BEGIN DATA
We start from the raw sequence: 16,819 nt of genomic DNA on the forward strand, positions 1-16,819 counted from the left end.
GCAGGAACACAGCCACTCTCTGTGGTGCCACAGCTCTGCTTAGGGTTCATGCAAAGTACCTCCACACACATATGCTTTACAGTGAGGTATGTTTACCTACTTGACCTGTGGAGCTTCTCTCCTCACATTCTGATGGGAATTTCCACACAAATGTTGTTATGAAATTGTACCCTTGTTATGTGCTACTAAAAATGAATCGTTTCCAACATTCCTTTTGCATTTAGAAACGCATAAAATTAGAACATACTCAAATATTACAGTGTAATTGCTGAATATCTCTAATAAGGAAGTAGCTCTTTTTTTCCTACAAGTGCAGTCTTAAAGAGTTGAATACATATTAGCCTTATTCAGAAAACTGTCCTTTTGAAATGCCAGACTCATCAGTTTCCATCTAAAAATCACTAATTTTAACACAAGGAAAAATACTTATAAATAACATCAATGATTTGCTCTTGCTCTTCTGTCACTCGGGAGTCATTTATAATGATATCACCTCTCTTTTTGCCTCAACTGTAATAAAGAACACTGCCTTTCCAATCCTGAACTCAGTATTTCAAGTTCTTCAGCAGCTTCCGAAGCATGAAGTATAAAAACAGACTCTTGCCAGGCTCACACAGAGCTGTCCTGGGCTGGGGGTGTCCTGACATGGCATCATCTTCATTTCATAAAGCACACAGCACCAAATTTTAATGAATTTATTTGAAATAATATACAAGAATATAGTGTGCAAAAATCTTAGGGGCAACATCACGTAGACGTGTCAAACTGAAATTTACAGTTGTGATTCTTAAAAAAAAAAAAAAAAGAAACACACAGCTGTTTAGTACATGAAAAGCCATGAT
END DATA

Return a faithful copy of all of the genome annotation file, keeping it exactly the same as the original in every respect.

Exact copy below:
We start from the raw sequence: 16,819 nt of genomic DNA on the forward strand, positions 1-16,819 counted from the left end.
GCAGGAACACAGCCACTCTCTGTGGTGCCACAGCTCTGCTTAGGGTTCATGCAAAGTACCTCCACACACATATGCTTTACAGTGAGGTATGTTTACCTACTTGACCTGTGGAGCTTCTCTCCTCACATTCTGATGGGAATTTCCACACAAATGTTGTTATGAAATTGTACCCTTGTTATGTGCTACTAAAAATGAATCGTTTCCAACATTCCTTTTGCATTTAGAAACGCATAAAATTAGAACATACTCAAATATTACAGTGTAATTGCTGAATATCTCTAATAAGGAAGTAGCTCTTTTTTTCCTACAAGTGCAGTCTTAAAGAGTTGAATACATATTAGCCTTATTCAGAAAACTGTCCTTTTGAAATGCCAGACTCATCAGTTTCCATCTAAAAATCACTAATTTTAACACAAGGAAAAATACTTATAAATAACATCAATGATTTGCTCTTGCTCTTCTGTCACTCGGGAGTCATTTATAATGATATCACCTCTCTTTTTGCCTCAACTGTAATAAAGAACACTGCCTTTCCAATCCTGAACTCAGTATTTCAAGTTCTTCAGCAGCTTCCGAAGCATGAAGTATAAAAACAGACTCTTGCCAGGCTCACACAGAGCTGTCCTGGGCTGGGGGTGTCCTGACATGGCATCATCTTCATTTCATAAAGCACACAGCACCAAATTTTAATGAATTTATTTGAAATAATATACAAGAATATAGTGTGCAAAAATCTTAGGGGCAACATCACGTAGACGTGTCAAACTGAAATTTACAGTTGTGATTCTTAAAAAAAAAAAAAAAAGAAACACACAGCTGTTTAGTACATGAAAAGCCATGAT